Vick leads crusade to deep six dog fighting app

Now you see it. Now you don't.

Android pulled its highly controversial dog fighting app from the online market only two days after its launch following a barrage of criticism from animal lovers, according to ABC4 in Salt Lake City.

And America's most notorious dog fighter may well have helped end the consumer life of the "Dog Wars" app. 

Eagles quarterback Michael Vick, who served time in federal prison for running a dog fighting ring, joined the Humane Society of the United States and the ASPCA in their call to animal lovers to speak out against the app. 

“I’ve come to learn the hard way that dogfighting is a dead-end street," Vick said in statement. "Now, I am on the right side of this issue, and I think it’s important to send the smart message to kids, and not glorify this form of animal cruelty, even in an Android app."

The nation's two largest animal welfare groups both issued statements condemning the game.

“Android should drop ‘Dog Wars’ from its online market and join the national movement to save dogs from this violent practice," said Wayne Pacelle, president of HSUS. "Because “Dog Wars” actually instructs players on how to condition a dog using methods that are standard in organized dogfighting, this game may be a virtual training ground for would-be dogfighters. Its timing and message are all wrong.”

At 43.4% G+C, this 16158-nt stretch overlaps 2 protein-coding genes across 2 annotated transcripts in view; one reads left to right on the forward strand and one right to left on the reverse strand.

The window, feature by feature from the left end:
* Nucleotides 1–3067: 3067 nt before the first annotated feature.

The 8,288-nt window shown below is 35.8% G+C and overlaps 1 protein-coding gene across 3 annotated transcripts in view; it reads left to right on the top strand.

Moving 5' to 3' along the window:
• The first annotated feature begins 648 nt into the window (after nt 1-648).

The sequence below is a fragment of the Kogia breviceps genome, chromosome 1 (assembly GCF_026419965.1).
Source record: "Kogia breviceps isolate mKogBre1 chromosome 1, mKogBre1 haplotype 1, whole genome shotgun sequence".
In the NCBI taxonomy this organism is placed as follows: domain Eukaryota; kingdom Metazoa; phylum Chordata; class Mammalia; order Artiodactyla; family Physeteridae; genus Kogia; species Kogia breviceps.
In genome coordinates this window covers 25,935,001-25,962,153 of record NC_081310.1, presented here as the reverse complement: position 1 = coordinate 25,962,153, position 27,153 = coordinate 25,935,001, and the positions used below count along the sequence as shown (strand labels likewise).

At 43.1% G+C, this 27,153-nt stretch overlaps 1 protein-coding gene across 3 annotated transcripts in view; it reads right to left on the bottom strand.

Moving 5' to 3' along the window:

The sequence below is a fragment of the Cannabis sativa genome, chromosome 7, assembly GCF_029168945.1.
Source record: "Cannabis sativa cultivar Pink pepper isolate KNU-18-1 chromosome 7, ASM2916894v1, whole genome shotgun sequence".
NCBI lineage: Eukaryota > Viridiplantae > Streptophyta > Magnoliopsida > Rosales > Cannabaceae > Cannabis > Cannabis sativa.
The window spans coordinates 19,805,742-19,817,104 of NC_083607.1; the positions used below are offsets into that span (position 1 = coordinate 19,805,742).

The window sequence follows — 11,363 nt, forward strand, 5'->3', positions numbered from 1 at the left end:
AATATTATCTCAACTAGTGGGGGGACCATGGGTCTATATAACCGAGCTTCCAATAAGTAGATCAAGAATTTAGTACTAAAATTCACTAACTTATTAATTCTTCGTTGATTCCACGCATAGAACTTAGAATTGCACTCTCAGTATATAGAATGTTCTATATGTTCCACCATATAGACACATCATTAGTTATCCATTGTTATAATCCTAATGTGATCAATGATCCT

Kage Games, the company that created the app, defends it as a spoof and say they planned to give donations to animal welfare causes. [That didn't turn out so badly for the Eagles.]

The game  - which drew sharp criiticism from the head of the Los Angeles police union - allows players to feed, train and fight virtual dogs  encouraging them to "raise your dog to beat the best." They can inject their dogs with steroids, bet virtual money and use a gun to fight the cops during a bust.

 “Anything that in any way appears to promote or condone the serious, violent crime of dog fighting is cause for concern. This ‘game’ comes at a time when public outrage and law enforcement concern about dog fighting is at an all-time high, and the public should make this outrage known to those who promote it.." said Randall Lockwood, senior vice president of ASPCA Forensic Sciences and Anti-Cruelty projects.

The ASPCA said "dog fighting is not a game" and described the sorrowful existance of fighting dogs who aer often forced to spend their entire lives tethered to short, heavy chains. They receive inadequate care, little socialization and often go for days without access to quality food or clean water. During fights, many die of blood loss, shock and exhaustion.

Others, those who are no longer deemed valuable are simply killed - or in Vick's case, tortured and killed.

And don't forget: Virtual activities may be legal, but real dog fighting is a felony across all 50 states.